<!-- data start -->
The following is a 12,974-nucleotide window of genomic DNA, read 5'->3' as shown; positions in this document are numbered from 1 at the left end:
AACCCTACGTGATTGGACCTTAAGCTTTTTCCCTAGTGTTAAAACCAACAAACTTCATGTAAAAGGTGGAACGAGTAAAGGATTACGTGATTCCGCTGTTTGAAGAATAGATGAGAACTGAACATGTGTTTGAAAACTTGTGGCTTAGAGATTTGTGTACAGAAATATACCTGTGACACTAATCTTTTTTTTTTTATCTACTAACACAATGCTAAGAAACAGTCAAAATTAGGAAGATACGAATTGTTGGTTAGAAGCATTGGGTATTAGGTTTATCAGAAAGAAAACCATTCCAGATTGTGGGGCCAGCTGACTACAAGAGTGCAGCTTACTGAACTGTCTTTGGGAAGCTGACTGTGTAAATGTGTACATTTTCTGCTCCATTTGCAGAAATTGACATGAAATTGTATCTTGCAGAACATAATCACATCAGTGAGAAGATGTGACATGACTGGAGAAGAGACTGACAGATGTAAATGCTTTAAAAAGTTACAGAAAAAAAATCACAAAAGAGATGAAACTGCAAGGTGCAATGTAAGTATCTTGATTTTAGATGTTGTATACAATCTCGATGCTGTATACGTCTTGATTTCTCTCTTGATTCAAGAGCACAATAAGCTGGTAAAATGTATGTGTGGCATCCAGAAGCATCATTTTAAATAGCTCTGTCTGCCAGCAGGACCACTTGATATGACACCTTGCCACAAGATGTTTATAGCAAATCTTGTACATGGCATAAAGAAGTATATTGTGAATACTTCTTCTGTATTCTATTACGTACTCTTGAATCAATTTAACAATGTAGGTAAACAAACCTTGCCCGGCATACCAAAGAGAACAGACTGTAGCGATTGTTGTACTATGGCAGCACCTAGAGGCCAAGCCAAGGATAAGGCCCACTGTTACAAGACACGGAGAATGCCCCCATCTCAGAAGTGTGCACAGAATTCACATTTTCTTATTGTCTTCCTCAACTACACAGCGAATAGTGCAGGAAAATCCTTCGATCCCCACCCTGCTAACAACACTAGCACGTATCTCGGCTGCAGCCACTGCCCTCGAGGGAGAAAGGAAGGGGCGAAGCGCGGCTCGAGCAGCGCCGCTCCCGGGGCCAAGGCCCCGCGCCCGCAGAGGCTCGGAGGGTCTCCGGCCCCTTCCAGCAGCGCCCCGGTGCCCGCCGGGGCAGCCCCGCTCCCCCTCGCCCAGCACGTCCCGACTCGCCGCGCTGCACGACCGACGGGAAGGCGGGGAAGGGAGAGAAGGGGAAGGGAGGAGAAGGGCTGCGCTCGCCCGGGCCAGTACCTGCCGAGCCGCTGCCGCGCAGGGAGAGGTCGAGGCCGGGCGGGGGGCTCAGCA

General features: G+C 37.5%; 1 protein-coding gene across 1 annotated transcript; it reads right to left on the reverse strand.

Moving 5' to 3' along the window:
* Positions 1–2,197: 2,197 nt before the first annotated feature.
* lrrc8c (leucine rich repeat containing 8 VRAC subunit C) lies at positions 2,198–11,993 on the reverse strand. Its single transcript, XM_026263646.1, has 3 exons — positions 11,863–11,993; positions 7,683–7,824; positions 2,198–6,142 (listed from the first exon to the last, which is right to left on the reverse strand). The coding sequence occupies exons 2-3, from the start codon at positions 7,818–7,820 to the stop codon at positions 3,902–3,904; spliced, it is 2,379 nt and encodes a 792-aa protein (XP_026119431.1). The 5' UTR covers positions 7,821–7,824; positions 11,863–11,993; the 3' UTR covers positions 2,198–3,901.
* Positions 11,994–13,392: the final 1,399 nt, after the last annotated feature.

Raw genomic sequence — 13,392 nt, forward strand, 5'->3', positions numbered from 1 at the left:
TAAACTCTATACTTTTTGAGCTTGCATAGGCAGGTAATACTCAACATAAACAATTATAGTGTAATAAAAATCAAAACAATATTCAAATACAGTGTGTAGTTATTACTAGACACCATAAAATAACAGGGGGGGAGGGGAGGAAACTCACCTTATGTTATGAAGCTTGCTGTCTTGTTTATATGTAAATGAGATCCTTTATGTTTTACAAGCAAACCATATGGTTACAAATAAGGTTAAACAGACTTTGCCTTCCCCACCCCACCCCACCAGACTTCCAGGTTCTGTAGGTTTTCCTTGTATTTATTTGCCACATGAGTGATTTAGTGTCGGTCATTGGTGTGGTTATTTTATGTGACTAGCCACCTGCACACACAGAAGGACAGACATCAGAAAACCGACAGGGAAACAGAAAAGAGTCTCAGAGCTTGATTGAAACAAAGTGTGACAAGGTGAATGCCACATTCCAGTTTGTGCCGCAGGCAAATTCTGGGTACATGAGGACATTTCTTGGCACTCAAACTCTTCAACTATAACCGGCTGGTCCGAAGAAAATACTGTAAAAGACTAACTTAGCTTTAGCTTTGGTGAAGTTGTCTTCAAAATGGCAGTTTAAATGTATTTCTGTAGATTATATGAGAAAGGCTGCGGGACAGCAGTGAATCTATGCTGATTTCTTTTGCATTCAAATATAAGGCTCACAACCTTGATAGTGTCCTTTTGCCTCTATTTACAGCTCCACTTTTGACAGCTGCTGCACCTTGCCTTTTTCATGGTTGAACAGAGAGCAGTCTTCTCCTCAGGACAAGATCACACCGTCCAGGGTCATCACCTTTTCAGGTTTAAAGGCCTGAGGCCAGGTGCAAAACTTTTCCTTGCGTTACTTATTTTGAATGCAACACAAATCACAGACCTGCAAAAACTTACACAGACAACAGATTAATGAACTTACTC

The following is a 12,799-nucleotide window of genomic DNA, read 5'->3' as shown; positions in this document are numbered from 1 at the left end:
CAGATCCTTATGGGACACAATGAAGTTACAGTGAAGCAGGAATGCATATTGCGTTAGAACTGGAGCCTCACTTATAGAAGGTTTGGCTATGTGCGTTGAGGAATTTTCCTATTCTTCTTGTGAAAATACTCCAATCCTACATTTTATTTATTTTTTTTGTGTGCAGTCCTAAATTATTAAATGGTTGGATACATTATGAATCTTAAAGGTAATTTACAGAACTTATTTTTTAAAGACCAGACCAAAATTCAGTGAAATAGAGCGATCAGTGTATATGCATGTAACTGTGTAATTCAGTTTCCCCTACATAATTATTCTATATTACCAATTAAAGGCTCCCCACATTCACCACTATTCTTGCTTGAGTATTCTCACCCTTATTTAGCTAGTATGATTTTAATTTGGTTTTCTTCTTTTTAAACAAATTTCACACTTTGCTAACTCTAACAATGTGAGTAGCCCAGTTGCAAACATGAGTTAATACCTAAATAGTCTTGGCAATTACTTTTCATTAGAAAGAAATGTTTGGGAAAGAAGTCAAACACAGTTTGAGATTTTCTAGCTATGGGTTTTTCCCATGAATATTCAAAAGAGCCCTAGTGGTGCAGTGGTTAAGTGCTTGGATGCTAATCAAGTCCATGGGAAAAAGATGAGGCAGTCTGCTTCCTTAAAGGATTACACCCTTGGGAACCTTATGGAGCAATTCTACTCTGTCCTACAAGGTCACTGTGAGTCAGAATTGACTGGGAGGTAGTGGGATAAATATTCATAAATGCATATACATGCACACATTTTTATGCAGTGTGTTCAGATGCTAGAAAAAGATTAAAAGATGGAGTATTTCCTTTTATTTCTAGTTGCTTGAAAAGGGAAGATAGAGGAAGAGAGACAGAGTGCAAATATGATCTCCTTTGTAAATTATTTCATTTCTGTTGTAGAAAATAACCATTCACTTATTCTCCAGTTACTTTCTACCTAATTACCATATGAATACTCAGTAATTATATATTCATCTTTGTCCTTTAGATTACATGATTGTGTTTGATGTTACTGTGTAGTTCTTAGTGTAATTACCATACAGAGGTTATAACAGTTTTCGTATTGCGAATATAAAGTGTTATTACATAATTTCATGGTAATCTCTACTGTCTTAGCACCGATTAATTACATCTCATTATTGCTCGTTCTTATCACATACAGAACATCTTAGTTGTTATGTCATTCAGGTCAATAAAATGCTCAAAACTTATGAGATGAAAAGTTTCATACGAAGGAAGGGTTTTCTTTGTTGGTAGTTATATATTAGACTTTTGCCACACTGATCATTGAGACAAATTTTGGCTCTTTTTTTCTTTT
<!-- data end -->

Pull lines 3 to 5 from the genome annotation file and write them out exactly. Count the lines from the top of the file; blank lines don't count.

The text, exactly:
General features: G+C 37.5%; 1 protein-coding gene across 1 annotated transcript; it reads right to left on the reverse strand.

Moving 5' to 3' along the window:
* Positions 1–2,197: 2,197 nt before the first annotated feature.